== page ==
Renting Tires? Really?
The economy is so bad there's a thriving business in tire rental.
The economy is so bad there’s a thriving business in tire rental.
LA Times (“High prices are driving more motorists to rent tires“):
When the tires on their Dodge Caravan had worn so thin that the steel belts were showing through, Don and Florence Cherry couldn’t afford to buy a new set.
So they decided to rent instead.
The Rich Square, N.C., couple last September agreed to pay Rent-N-Roll $54.60 a month for 18 months in exchange for four basic Hankook tires. Over the life of the deal, that works out to $982, almost triple what the radials would have cost at Wal-Mart.
“I know you have to pay a lot more this way,” said Florence Cherry, a 57-year-old nurse who drives the 15-year-old van when her husband, a Vietnam veteran, isn’t using it to get to his job as a prison guard. “But we didn’t really have a choice.”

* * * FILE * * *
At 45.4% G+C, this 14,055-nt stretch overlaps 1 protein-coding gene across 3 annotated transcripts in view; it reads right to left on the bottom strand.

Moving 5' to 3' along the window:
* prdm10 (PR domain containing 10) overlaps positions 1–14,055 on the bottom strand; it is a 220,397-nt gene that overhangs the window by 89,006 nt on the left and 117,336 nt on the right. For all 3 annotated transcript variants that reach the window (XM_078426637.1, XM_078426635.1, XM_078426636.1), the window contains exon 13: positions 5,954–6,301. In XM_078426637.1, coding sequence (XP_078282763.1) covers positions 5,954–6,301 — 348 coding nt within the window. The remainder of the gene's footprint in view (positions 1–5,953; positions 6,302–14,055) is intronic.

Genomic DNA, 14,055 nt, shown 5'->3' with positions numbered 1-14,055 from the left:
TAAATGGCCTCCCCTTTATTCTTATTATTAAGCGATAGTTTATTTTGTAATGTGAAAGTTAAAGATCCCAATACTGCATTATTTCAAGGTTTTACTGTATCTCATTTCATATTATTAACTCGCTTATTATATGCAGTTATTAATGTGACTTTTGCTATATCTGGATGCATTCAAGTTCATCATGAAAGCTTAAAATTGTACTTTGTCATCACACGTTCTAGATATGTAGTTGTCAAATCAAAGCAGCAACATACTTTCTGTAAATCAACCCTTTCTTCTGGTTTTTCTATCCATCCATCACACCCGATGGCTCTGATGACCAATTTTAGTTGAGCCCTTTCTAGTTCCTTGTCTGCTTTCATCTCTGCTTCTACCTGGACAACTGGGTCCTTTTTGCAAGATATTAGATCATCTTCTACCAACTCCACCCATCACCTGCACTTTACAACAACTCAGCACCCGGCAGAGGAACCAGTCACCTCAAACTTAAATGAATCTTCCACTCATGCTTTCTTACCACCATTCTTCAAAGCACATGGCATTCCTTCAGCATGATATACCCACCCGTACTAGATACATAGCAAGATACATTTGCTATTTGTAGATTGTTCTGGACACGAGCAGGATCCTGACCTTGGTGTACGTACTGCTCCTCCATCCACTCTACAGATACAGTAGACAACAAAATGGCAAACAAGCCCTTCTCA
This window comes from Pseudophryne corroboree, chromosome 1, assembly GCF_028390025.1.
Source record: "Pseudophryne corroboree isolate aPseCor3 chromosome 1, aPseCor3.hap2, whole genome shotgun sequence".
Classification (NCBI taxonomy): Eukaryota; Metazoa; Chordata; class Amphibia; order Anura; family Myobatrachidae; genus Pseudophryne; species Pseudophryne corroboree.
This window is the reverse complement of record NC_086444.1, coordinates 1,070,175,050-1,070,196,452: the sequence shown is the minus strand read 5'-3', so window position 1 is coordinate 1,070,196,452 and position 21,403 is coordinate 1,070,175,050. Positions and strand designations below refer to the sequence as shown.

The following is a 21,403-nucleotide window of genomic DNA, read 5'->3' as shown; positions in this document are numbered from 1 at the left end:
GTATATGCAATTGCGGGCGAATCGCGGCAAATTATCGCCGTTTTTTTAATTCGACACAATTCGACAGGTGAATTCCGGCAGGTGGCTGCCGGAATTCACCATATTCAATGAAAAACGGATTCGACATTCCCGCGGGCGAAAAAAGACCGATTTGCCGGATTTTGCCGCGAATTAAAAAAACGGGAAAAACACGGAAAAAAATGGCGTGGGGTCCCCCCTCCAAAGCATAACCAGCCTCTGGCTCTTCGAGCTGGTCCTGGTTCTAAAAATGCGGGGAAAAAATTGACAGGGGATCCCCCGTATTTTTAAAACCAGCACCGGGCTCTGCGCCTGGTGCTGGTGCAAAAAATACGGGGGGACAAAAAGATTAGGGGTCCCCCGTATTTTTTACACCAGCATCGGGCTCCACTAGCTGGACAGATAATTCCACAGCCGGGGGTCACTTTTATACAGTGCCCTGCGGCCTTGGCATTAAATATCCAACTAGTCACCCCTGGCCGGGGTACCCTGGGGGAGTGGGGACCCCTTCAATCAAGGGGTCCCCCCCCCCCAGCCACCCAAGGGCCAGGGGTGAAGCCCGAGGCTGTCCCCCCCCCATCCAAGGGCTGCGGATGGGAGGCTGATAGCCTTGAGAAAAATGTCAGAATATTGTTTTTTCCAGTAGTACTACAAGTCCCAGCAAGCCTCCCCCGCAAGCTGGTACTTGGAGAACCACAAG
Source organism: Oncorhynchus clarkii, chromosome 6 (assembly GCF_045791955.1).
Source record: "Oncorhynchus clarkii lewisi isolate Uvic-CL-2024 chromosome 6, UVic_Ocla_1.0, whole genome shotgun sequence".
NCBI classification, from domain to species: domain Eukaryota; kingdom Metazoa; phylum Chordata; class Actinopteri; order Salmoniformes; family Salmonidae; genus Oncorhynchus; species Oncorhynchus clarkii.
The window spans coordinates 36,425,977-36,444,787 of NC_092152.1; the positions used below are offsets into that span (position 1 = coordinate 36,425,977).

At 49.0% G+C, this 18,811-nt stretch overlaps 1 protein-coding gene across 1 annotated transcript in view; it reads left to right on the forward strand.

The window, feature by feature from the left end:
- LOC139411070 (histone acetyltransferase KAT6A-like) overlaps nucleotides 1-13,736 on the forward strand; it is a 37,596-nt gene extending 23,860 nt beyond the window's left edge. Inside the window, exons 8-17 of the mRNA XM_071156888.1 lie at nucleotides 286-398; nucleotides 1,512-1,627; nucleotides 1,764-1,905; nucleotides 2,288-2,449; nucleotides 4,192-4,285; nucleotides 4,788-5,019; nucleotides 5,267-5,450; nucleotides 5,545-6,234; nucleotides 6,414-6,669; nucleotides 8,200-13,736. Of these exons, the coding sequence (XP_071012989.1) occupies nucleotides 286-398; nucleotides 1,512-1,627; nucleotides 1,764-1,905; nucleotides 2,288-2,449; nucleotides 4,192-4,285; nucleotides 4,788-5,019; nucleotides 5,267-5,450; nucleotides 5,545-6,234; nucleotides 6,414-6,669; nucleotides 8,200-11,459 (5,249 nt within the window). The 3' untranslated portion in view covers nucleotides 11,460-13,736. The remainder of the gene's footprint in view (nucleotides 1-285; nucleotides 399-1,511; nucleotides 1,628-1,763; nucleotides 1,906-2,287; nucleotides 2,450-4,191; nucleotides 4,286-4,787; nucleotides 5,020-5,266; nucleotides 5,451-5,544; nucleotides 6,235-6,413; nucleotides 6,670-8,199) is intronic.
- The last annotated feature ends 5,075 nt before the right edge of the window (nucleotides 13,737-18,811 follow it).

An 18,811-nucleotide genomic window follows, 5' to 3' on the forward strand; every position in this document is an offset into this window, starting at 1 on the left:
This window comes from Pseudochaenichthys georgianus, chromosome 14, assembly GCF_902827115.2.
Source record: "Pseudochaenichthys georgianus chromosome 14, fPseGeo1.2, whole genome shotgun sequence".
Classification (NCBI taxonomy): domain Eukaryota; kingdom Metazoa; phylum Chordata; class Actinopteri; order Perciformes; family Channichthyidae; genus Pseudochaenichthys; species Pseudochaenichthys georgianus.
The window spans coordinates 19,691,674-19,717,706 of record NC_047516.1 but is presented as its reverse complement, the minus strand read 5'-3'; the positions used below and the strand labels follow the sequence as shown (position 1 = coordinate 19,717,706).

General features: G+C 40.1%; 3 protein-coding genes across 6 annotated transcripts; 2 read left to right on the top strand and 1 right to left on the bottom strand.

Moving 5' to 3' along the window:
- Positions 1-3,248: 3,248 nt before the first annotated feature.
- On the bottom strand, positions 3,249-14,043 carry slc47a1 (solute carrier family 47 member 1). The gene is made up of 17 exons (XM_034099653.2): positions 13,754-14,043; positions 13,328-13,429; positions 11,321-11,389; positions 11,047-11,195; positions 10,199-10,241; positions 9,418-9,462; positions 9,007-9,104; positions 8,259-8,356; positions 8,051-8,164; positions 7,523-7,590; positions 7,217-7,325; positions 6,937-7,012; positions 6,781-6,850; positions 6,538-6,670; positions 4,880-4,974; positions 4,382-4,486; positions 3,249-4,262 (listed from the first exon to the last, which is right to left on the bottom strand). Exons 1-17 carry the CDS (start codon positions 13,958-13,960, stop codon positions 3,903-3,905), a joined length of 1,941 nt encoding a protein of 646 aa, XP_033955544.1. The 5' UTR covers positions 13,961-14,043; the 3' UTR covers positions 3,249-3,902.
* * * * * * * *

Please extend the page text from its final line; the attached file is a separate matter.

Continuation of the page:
Now, I realize that there has long been a huge market in rent-to-own stuff, targeted at poor people who either won’t or can’t defer gratification. Such businesses are giant scams but fill a niche.
But tire rental simply makes no sense, especially at the prices mentioned in the article. The Cherrys needed new tires for their Dodge Caravan, couldn’t afford to buy them, so rented them for $54.60 a month.
A simple search at Tire Rack, where I’ve bought my last couple sets of tires, shows that Sumitomo Touring LS T 215/65R16 tires are the cheapest that fit a 2007 Dodge Caravan SE (I don’t know what model the have, so took a stab at it; the Caravan hasn’t been produced since the 2007 model year. They go for $71 apiece, or $284 for a set of four. Let’s call it $350 with installation. Now, that’s more than $54.60. But they’d have it paid off in six months rather than eighteen at that rate.
Don’t the Cherrys have a credit card? Even with the exorbitant interest rates charged on a credit card, they’d come out way, way ahead.
And, for that matter, why not just buy used tires if you’re that strapped for cash.